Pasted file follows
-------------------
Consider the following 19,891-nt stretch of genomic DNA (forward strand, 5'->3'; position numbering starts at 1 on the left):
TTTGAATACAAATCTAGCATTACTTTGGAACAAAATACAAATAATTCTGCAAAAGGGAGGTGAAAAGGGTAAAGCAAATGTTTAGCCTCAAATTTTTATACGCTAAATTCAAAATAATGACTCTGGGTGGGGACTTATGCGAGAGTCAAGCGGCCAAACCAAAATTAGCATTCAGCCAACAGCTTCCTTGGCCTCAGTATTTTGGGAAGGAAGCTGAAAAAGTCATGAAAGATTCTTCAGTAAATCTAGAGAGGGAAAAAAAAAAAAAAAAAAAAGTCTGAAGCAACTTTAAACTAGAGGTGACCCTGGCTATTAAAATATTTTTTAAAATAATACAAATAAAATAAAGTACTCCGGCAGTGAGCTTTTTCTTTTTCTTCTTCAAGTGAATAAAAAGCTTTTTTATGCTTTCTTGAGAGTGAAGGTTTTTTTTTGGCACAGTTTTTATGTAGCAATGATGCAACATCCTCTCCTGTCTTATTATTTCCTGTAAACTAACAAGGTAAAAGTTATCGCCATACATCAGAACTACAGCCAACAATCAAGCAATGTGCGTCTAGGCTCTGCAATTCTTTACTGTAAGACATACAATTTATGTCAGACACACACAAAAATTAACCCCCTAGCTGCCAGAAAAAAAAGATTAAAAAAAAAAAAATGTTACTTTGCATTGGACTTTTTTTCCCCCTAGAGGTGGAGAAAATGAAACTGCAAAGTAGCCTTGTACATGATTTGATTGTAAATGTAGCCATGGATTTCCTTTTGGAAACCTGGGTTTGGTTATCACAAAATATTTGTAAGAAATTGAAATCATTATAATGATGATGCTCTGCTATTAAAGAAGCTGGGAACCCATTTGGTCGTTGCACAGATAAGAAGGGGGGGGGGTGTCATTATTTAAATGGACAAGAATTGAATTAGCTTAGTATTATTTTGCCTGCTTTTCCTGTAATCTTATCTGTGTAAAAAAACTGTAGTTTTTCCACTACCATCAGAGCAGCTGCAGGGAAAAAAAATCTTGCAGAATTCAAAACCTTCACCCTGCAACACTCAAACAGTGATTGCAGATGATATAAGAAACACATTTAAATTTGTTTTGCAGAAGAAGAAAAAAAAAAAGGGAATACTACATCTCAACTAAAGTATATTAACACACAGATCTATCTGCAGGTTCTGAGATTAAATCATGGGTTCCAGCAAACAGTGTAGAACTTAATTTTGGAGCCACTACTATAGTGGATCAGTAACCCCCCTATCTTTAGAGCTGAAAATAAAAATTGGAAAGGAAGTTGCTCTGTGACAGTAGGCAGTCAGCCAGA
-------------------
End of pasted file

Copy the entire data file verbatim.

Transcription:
Consider the following 19,891-nt stretch of genomic DNA (forward strand, 5'->3'; position numbering starts at 1 on the left):
TTTGAATACAAATCTAGCATTACTTTGGAACAAAATACAAATAATTCTGCAAAAGGGAGGTGAAAAGGGTAAAGCAAATGTTTAGCCTCAAATTTTTATACGCTAAATTCAAAATAATGACTCTGGGTGGGGACTTATGCGAGAGTCAAGCGGCCAAACCAAAATTAGCATTCAGCCAACAGCTTCCTTGGCCTCAGTATTTTGGGAAGGAAGCTGAAAAAGTCATGAAAGATTCTTCAGTAAATCTAGAGAGGGAAAAAAAAAAAAAAAAAAAAGTCTGAAGCAACTTTAAACTAGAGGTGACCCTGGCTATTAAAATATTTTTTAAAATAATACAAATAAAATAAAGTACTCCGGCAGTGAGCTTTTTCTTTTTCTTCTTCAAGTGAATAAAAAGCTTTTTTATGCTTTCTTGAGAGTGAAGGTTTTTTTTTGGCACAGTTTTTATGTAGCAATGATGCAACATCCTCTCCTGTCTTATTATTTCCTGTAAACTAACAAGGTAAAAGTTATCGCCATACATCAGAACTACAGCCAACAATCAAGCAATGTGCGTCTAGGCTCTGCAATTCTTTACTGTAAGACATACAATTTATGTCAGACACACACAAAAATTAACCCCCTAGCTGCCAGAAAAAAAAGATTAAAAAAAAAAAAATGTTACTTTGCATTGGACTTTTTTTCCCCCTAGAGGTGGAGAAAATGAAACTGCAAAGTAGCCTTGTACATGATTTGATTGTAAATGTAGCCATGGATTTCCTTTTGGAAACCTGGGTTTGGTTATCACAAAATATTTGTAAGAAATTGAAATCATTATAATGATGATGCTCTGCTATTAAAGAAGCTGGGAACCCATTTGGTCGTTGCACAGATAAGAAGGGGGGGGGGTGTCATTATTTAAATGGACAAGAATTGAATTAGCTTAGTATTATTTTGCCTGCTTTTCCTGTAATCTTATCTGTGTAAAAAAACTGTAGTTTTTCCACTACCATCAGAGCAGCTGCAGGGAAAAAAAATCTTGCAGAATTCAAAACCTTCACCCTGCAACACTCAAACAGTGATTGCAGATGATATAAGAAACACATTTAAATTTGTTTTGCAGAAGAAGAAAAAAAAAAAGGGAATACTACATCTCAACTAAAGTATATTAACACACAGATCTATCTGCAGGTTCTGAGATTAAATCATGGGTTCCAGCAAACAGTGTAGAACTTAATTTTGGAGCCACTACTATAGTGGATCAGTAACCCCCCTATCTTTAGAGCTGAAAATAAAAATTGGAAAGGAAGTTGCTCTGTGACAGTAGGCAGTCAGCCAGA